‘I have always chosen low hanging fruit in terms of finding topics with wide appeal,’ he says disarmingly, ‘and have always focused on the practical rather than intellectual uses for my work. This has led to criticism at times but I’ve been lucky enough to find isolated figures along the way with enough belief to support me’.

Among the believers are Heston Blumenthal (his Sound of the Sea meal is based in part on Spence’s research into sound magnifying our taste experiences and the two have a research project running at the moment with London’s Science Musuem), Heineken, Courvoisier, Campo Viejo, and Krug.

‘I began working with teas, margarines, then soft drinks, beer companies, whiskey but time and again I kept being led back to wine. There is more existing research out there in wine than in any other type of drink, perhaps because its tastes are so complex. Certainly wine aisles are the most visually complicated spaces in the supermarket, and simply trying to understand labels is an entire psychology course in itself’.

Krug ID Music Pairing App

The work that Spence has done with Krug gives a fascinating clue to what might be the future of wine drinking. You have probably seen their Krug ID Music Pairing app, where you can scan the wine label, or type a number that is written on the bottle. This then leads you to music that has been chosen to match each of their cuvées by singers and songwriters such as singer Gregory Porter, who chose his No Love Dying for Krug 2002, or Blufunk musician Keziah Jones who chose Thelonius Monk for Clos de Mesnil.

I’ve used the Krug ID app once, sitting in my kitchen on a Friday night and enjoyed it but let’s not pretend that we’re not already set for pleasure when there’s an open bottle of Krug in the room. According to Spence the matches are idiosyncratic right now, but he is hoping they will go further and select music that affects taste, temperature, perception of bubbles and other sensory aspects of enjoying Champagne.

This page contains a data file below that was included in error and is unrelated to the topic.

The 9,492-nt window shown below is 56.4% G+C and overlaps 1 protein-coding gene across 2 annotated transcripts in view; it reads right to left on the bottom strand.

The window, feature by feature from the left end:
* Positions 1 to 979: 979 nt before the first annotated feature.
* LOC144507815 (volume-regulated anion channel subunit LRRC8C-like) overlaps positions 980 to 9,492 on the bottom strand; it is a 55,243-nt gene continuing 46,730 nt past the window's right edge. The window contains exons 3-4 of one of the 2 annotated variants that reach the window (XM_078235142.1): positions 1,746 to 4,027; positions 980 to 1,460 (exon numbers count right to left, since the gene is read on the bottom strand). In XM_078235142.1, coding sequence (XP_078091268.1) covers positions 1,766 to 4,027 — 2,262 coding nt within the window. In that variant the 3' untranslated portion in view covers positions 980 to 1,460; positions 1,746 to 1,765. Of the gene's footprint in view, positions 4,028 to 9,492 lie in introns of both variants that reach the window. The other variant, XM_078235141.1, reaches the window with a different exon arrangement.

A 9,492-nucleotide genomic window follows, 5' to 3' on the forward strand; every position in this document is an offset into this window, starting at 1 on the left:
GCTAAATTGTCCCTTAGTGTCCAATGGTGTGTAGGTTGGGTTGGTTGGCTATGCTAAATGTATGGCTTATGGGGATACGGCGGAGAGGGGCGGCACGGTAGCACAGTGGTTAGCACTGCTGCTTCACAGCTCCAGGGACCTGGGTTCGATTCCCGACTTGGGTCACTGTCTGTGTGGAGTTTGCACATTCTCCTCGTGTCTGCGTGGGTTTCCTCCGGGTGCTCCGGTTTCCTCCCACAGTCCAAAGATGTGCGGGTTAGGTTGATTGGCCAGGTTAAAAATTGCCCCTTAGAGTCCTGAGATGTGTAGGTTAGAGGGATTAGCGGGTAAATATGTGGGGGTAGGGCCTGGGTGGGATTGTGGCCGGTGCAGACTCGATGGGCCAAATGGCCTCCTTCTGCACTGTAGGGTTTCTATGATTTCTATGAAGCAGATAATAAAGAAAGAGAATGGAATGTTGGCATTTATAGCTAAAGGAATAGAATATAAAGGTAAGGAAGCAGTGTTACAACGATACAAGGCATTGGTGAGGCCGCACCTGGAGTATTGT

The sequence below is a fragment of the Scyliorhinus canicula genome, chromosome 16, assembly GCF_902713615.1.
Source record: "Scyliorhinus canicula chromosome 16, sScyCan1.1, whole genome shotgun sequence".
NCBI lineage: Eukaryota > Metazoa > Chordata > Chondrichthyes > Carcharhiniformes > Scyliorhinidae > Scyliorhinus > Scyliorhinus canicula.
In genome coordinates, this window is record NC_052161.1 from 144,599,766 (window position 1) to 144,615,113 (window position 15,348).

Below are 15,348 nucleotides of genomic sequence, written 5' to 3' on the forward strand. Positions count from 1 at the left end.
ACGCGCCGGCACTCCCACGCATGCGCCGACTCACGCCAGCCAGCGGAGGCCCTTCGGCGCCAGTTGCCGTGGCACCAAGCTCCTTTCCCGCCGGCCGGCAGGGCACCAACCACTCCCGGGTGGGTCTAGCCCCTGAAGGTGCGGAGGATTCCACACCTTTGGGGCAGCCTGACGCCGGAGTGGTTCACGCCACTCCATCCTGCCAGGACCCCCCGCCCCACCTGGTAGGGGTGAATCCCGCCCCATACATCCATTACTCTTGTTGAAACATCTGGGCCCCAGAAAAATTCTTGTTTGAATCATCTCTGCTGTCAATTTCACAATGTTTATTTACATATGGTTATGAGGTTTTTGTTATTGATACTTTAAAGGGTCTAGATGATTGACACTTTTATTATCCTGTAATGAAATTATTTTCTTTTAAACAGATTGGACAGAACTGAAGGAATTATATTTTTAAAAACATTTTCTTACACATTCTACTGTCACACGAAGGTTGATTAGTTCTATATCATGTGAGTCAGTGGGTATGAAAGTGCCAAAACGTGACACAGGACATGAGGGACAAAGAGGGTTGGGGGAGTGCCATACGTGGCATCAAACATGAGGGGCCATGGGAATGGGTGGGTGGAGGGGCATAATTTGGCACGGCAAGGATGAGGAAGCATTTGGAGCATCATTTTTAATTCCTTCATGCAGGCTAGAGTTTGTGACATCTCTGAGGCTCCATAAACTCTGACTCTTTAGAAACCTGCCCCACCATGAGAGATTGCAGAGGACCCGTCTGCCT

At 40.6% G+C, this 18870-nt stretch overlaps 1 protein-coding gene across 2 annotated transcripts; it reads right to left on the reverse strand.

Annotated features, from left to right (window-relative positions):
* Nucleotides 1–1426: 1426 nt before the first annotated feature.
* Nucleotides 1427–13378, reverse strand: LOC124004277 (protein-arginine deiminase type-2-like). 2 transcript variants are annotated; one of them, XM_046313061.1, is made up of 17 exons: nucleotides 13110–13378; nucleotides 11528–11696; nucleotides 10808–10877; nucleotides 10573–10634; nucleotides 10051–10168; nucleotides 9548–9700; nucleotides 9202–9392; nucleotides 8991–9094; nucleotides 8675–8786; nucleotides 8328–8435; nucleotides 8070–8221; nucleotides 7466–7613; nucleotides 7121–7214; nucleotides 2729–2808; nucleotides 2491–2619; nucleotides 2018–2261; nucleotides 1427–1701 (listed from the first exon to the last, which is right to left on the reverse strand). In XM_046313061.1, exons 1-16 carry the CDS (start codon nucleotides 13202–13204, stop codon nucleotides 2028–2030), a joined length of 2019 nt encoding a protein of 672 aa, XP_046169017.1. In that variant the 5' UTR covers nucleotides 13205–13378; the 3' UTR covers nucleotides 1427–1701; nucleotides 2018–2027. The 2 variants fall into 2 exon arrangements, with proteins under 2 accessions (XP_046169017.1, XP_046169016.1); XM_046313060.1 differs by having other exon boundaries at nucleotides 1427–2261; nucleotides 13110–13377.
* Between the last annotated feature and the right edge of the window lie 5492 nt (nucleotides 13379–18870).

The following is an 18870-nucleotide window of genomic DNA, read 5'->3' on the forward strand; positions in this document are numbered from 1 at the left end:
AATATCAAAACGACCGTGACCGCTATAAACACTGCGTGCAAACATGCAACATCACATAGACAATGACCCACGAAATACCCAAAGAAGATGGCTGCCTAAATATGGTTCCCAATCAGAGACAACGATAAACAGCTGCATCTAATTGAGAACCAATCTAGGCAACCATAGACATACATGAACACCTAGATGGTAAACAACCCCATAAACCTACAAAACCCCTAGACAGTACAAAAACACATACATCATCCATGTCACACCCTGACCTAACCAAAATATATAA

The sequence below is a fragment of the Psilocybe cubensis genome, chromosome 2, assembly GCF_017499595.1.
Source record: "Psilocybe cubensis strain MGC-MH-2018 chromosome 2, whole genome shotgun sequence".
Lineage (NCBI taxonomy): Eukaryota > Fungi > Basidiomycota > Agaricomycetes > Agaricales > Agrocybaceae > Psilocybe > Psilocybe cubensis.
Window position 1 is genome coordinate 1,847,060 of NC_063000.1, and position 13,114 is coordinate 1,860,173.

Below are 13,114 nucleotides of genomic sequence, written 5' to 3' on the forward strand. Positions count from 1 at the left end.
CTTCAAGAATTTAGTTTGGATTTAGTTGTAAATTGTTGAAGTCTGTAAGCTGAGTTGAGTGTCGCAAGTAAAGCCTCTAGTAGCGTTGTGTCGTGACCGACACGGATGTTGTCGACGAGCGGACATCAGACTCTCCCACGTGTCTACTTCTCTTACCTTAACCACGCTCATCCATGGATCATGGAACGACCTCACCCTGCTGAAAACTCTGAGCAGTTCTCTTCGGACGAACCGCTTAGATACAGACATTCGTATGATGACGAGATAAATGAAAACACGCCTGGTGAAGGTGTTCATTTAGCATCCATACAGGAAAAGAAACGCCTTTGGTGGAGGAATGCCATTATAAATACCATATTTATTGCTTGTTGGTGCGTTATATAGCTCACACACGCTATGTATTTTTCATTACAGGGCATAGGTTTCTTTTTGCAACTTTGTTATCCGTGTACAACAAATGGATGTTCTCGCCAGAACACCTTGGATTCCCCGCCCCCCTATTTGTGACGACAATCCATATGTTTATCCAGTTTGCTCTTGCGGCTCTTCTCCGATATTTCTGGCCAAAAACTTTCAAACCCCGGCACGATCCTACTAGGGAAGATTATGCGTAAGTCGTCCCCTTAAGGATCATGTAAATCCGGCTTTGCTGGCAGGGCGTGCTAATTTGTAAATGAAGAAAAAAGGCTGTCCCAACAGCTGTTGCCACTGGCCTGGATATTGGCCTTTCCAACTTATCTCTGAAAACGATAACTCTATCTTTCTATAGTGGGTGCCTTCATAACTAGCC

‘I work with sound designers and composers to make music inspired by science, and the potential is huge. At present most brands use this research for advertising or marketing but it offers the ability to truly enhance the customer experience,’ he says.

‘We’re going to see growth in sensory apps’

‘I’m sure that over the next few decades we are going to see a further growth in sensory apps that will alter our eating or drinking experience,’ he says.

‘The idea of augmenting flavours is going to get bigger. Glassware, for example, is set for a revolution and will soon be able to play with textures, temperatures and sounds. I’m wary of making claims for health benefits without long term study, but we can imagine ways to, for example, lower salt in foods or lower alcohol levels in wine without compromising flavour simply by working with the packaging or environment.

‘Who knows what the results will be, but it’s going to be interesting to watch’.

Do have a favourite piece of music when drinking certain wines, or have you noticed any differences in the glass depending on what’s playing? Let us know in the comment section below.

Read more Jane Anson columns:

Anson on Thursday: Battle of the cheeses

Jane Anson attends a tasting in Paris that pits British cheese against French cheese with wine, and explores the art